Toras Avigdor Junior
The Lion in Walpack
Yiddy was nervous. His family had just moved to Walpack, New Jersey, where his father had accepted the position of Rosh Kollel at the Walpack Community Kollel. Coming from Boro Park, he wasn’t used to living in such a small town and hoped he would be able to make some friends.
Today was Yiddy’s first day at Walpack Hebrew Dayschool. He never went to a school where they didn’t learn in Yiddish. What would it be like?
When Yiddy got to school he immediately felt like everyone was looking at him. He was the only one with long curly chassidishe peyos. Everyone else either had short peyos or they wore them behind their ears. He took a deep breath and opened the door to his new classroom.
Rebbe Goldstein was nice enough and welcomed him very warmly in front of the whole class, but everyone got quiet and stared when he asked if he could borrow a “Chimesh” since his was still packed up in a moving box. It even took Rebbe Goldstein a minute before he realized that Yiddy was asking for a Chumash.
The way Rebbe Goldstein and the boys pronounced words sounded very different from the way they did at Horki Cheider in Boro Park. They said things like “Halacha” and “Bracha” instead of “Haloocheh” and “Broocheh”. And when they made brachos they said “Elokeinu” and not “Eloikynee”. It sometimes felt like he was in a different country!
The other boys tried as hard as they could to be nice to Yiddy and to include him in their games, but everything was so different. And he couldn’t help but feel that everyone was staring at his peyos and paying attention to the way he pronounced his words.
Yiddy tried for a bit to talk the way that these boys did, but it was hard to change how he spoke. Everyone still looked at him strange when he asked if they got “Toras Avugdor from Rav Muller” in Walpack – wasn’t that the way they would pronounce it?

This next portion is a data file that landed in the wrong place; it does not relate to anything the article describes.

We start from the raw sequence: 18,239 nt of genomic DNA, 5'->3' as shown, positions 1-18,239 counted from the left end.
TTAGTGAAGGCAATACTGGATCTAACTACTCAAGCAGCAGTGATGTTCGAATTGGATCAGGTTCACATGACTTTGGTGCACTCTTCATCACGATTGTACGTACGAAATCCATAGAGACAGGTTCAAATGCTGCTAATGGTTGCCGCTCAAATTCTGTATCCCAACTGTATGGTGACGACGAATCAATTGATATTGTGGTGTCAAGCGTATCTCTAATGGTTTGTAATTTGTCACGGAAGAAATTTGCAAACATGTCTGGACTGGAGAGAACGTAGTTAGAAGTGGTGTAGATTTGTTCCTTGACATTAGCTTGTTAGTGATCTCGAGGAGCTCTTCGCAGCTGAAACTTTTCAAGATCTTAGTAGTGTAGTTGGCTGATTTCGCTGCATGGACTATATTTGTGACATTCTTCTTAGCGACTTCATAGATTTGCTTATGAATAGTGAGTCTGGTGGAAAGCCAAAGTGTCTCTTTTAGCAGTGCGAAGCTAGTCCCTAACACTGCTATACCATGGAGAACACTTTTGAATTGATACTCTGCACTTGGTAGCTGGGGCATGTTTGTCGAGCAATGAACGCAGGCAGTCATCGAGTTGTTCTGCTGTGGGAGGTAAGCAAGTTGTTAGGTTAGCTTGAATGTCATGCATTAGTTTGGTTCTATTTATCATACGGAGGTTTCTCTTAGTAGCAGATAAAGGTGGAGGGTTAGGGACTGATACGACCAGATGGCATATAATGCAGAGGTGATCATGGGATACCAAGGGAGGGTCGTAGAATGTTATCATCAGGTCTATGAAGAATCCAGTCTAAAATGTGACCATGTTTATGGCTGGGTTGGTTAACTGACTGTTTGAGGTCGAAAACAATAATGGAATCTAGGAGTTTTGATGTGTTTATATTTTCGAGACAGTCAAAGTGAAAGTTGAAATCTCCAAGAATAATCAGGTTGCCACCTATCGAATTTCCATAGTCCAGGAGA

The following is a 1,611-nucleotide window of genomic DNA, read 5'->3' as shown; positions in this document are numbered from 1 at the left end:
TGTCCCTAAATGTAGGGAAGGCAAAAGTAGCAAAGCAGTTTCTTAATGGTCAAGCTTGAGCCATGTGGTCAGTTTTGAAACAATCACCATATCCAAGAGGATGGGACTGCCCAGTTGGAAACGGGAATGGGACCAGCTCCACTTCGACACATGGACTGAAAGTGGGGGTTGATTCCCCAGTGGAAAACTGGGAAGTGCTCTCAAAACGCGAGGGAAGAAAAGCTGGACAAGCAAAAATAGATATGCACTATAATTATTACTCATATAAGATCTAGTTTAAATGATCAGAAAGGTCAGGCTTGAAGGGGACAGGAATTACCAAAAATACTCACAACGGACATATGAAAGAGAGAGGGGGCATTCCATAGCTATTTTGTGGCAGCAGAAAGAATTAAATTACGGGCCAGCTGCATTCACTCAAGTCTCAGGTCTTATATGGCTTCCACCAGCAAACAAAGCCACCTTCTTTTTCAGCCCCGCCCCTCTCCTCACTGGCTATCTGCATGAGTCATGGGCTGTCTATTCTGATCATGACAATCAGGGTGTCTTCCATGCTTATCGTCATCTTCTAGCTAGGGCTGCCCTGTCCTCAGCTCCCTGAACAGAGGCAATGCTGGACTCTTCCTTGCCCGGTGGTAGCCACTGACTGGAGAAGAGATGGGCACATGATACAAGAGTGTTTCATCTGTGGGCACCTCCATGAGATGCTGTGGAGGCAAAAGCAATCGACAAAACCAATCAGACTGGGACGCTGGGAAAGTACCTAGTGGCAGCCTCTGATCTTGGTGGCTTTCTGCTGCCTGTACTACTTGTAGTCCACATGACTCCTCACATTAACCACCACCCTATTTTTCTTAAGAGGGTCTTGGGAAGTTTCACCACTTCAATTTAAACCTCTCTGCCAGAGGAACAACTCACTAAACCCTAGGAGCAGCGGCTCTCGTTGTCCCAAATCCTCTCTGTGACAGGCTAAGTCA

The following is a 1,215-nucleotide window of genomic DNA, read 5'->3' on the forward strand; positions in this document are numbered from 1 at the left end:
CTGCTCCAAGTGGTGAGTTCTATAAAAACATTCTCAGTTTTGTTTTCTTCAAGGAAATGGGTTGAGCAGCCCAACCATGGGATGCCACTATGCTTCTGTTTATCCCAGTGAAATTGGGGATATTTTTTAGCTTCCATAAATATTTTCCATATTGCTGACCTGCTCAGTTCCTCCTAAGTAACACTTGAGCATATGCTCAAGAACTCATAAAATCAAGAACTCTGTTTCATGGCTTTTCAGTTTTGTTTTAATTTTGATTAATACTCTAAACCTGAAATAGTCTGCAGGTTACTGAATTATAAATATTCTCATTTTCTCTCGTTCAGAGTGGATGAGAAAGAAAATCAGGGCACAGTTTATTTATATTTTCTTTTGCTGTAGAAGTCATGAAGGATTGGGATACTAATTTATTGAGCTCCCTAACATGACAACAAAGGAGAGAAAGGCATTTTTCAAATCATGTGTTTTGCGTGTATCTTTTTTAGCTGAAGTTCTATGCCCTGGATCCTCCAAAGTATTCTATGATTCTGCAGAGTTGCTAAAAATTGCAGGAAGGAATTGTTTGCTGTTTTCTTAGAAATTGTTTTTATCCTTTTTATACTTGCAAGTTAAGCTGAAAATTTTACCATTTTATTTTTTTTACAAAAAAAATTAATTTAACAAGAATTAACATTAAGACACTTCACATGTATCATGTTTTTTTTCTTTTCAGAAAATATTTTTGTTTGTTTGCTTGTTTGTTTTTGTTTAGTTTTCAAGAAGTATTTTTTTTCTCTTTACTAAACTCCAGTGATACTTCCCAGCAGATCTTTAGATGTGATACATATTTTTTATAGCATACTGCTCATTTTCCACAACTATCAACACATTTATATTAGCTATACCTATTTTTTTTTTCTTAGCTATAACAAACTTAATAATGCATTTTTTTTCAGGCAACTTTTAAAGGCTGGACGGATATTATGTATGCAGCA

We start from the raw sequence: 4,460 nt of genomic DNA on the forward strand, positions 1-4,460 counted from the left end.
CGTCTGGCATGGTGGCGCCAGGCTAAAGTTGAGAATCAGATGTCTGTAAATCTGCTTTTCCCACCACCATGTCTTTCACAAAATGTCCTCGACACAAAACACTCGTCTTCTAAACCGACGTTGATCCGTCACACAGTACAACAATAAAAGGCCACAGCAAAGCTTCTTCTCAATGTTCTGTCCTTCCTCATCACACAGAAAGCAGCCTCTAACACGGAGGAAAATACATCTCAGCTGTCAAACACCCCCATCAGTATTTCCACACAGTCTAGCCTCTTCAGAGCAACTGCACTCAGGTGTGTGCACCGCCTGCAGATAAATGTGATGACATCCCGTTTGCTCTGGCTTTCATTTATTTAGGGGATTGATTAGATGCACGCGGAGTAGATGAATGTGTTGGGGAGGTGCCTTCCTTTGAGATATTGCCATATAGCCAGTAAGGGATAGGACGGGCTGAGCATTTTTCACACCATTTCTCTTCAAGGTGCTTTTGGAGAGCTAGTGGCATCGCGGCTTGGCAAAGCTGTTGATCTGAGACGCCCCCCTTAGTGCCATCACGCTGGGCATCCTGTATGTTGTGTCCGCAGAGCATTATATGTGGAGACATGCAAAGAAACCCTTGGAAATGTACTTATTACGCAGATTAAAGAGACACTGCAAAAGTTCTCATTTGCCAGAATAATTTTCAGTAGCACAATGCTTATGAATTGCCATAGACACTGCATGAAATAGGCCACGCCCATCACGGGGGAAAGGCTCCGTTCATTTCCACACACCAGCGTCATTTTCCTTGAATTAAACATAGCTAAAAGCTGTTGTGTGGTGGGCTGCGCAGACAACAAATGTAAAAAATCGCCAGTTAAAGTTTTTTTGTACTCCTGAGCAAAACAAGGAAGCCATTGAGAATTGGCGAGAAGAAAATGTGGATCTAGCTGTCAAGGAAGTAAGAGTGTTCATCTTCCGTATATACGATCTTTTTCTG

After recess, the boys returned to their classroom, but Yiddy felt like he wanted to cry. He felt so different and he just wanted to go back to Boro Park. He was scared to talk to the other boys because he was embarrassed to say anything that sounded funny. He firmly decided to only say his bruchos quietly and not ask any questions on Chimesh and Mishnayos so that no one had a chance to laugh at him. For a second he looked at the pair of scissors on Rebbe Goldstein’s desk and wildly thought about cutting his peyos short and putting them behind his ears.
Just then Rebbe Goldstein walked in and all of the boys quietly and quickly took their seats.
“Boys,” began Rebbe Goldstein. “I wanted to share with you something beautiful that Rebbe Horowitz, the 4th grade rebbe, just told me. Did you ever wonder why, in this week’s parsha, Yaakov Avinu compares his sons to different types of animals? But not just any animals. Yehuda is a lion, Binyomin is a wolf, Dan is a poisonous snake, and Yissocher is a donkey! Wouldn’t you think that Yaakov Avinu would choose kosher animals?
“And the answer Rebbe Horowitz told me is that there are special things to learn from being compared davka to these animals. You see, these animals are full of energy! They’re bold and brave and act with strength. And those are important qualities for a Yid to have.
“When we serve Hashem, we don’t want to be a quiet little sheep or a sleepy cow. No, we want to go after Torah and Mitzvos with energy, with passion, and not be embarrassed of who we are. So as we learn Mishnayos out loud today, we should all keep in mind the energy that we, the Bnei Yisroel, should have with our Avodas Hashem, just like Yaakov Avinu bentched his children that they should be like lions, wolves, snakes, and donkeys.”
Rebbe Goldstein turned to open his Mishnayos, when he noticed Yiddy.
“Yiddy, you have a huge smile on your face,” Rebbe Goldstein said. “Was it something I said?”
“Actually yes,” Yiddy forced himself to reply, trying hard not to sound shy. “I felt so uncomfortable today because I’m so different from all of the other boys in the class. But what you said about Yankev Uvini reminded me that my name, Yiddy, is short for Yehideh! And if the poossik says ‘Gir aryey Yehideh’ then I need to be strong and confident like I’m riding on a lion and not be shy and quiet just because I’m a little bit different than everyone else!”
And with that Yiddy turned to his Mishnayos ready to begin learning energetically; out loud, with the rest of the class.
Have A Wonderful Shabbos!